Same, same but different

When doing Net-Maps with different people about the same question, we face the following dilemma: We want them to be free to mention any actor who comes to mind, whoever is involved in, let’s say innovation in the poultry sector in Ethiopia or managing small reservoirs in Ghana. But then we might want to combine these maps to get a master view of the problem. And what seemed like a minor oddity, the fact that people give the same actor different names, or use more or less condensed actor labels (do they just say NGOs or give us the specific names of the NGOs involved, do they name individuals by their name or position?) can become a major problem when trying to combine the maps. Even just minor spelling differences means that we have to fiddle around with the data manually where a click or two should be able to do the job for us.

On the other hand, especially in fields where we are not the experts, it is absolutely unrealistic, that we could come up with a pre-defined list of actors, especially if you want to include formal and informal players. And it is one of the big strengths of this method that it allows you to explore actor constellations even in areas where you don’t even really know what questions to ask.

How do we combine the need to explore and be open with the need for consistency in the labeling of data?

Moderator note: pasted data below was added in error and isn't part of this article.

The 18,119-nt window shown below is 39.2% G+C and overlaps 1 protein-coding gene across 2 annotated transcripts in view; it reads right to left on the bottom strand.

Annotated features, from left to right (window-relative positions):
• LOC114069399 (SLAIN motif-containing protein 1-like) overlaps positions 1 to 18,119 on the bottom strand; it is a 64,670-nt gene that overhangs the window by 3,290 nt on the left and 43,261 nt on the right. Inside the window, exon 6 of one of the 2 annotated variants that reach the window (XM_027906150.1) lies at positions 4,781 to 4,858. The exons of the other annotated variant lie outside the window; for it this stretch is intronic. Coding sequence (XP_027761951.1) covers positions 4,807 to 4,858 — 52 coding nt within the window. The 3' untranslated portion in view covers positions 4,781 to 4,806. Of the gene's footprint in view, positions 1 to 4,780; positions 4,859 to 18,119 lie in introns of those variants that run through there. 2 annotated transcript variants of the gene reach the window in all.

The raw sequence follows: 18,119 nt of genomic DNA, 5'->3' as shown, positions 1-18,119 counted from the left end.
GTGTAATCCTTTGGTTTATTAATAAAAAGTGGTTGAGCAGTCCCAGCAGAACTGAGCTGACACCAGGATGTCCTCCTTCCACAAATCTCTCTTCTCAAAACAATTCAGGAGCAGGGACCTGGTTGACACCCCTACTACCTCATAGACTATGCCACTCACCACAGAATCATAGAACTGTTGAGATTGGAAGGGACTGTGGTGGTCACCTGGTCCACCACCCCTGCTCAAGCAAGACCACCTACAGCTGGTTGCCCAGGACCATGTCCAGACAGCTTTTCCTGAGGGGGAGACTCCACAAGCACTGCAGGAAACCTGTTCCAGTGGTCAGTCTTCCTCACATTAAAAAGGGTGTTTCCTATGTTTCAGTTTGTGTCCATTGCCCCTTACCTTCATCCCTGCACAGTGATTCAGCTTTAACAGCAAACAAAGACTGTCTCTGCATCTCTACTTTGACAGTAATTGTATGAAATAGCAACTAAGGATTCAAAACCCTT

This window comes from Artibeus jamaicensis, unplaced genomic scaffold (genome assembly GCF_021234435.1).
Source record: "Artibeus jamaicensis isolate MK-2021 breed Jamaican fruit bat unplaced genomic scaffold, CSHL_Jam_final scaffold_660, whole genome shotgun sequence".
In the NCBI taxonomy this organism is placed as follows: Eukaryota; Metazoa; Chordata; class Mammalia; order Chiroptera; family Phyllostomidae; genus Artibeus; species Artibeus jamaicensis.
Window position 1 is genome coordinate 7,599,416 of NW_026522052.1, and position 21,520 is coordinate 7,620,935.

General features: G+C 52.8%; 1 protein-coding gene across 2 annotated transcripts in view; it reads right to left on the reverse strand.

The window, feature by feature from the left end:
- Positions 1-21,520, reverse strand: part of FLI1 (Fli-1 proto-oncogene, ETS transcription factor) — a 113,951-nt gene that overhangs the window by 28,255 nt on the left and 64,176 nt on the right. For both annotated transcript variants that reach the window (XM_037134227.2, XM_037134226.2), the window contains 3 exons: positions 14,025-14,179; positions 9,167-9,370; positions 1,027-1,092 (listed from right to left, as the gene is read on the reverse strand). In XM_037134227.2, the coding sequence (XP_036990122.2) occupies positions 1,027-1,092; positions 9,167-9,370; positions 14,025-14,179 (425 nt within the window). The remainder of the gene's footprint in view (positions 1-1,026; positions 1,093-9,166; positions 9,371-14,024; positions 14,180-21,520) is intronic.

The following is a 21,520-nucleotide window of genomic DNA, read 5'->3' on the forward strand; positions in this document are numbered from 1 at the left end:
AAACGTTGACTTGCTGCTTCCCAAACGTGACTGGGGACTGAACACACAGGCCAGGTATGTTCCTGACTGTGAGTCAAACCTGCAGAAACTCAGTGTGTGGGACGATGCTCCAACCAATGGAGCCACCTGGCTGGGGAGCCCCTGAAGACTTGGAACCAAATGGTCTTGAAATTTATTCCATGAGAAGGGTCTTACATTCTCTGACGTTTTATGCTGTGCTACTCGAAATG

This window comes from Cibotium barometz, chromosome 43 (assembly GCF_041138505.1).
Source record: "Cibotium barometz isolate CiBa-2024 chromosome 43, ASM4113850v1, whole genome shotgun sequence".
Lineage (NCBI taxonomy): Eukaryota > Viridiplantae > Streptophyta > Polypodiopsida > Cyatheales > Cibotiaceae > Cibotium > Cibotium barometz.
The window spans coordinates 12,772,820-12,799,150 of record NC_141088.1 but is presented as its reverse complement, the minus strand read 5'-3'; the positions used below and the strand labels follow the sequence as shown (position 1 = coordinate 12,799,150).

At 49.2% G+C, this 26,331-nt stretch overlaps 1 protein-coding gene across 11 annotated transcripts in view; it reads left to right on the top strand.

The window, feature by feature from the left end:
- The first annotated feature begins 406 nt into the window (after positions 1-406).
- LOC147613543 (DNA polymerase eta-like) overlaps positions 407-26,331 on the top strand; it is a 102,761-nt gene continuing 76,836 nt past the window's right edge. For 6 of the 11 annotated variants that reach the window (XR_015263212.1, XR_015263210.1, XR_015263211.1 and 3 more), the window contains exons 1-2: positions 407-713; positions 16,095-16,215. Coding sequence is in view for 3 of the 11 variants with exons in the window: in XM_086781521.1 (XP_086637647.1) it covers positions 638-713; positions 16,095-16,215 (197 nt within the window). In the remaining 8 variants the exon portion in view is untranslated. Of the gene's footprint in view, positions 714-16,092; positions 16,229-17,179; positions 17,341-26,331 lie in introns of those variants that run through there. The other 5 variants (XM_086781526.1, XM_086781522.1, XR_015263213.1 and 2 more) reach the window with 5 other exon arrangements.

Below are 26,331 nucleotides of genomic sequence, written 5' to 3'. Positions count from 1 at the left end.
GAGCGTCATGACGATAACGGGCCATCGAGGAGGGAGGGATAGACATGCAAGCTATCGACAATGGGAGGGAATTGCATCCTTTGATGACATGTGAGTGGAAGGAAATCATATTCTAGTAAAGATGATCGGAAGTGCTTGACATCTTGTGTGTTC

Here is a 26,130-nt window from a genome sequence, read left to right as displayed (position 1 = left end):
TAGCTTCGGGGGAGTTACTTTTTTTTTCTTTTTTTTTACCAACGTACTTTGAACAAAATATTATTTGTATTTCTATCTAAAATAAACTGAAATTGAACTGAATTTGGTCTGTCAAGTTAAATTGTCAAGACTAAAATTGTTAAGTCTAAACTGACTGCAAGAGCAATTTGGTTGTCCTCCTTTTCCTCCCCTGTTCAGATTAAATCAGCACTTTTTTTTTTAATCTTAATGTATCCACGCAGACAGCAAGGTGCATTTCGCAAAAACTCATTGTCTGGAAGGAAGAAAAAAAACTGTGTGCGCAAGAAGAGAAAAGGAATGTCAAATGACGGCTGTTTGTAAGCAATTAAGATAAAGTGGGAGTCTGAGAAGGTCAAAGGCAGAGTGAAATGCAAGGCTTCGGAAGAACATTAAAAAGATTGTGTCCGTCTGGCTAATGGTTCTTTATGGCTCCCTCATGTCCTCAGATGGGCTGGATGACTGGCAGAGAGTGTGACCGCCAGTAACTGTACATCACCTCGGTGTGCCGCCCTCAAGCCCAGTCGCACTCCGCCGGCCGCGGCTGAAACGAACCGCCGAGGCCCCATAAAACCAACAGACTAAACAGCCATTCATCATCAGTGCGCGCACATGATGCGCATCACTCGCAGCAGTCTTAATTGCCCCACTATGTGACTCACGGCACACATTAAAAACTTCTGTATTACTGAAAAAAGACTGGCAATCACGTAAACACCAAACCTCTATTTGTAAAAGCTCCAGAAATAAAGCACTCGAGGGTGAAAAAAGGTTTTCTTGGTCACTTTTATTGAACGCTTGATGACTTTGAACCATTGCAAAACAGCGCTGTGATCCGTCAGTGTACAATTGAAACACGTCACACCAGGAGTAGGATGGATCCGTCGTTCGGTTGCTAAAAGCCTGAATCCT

In one of our current projects we will try out an approach that is very remotely inspired by the Delphi approach, we will let our experts build on each others’ knowledge: The first interview will start from a blank slate, asking: Who are all the actors involved?

Pythia sitting on the Delphic Tripod Cauldron and a priest

For the second interview we will write all the actors mentioned by interview partner 1 on prepared stickynotes and ask our respondent to choose whichever they want, plus add any that are missing. Interview 3 will have all the actors from 1 and 2 to choose from, plus any that respondent 3 adds.

I’m curious to see how this goes. Will the later Net-Maps have significantly more actors than the earlier ones? Will we find a good balance between openness and consistency? This approach will work better for some questions than for others and it only really makes sense if your final goal is creating a consensus map of a common network. That means it could work for questions such as: “Who is involved in developing this policy?” but not really for questions like  “Who do you personally go to for information about job opportunities?”

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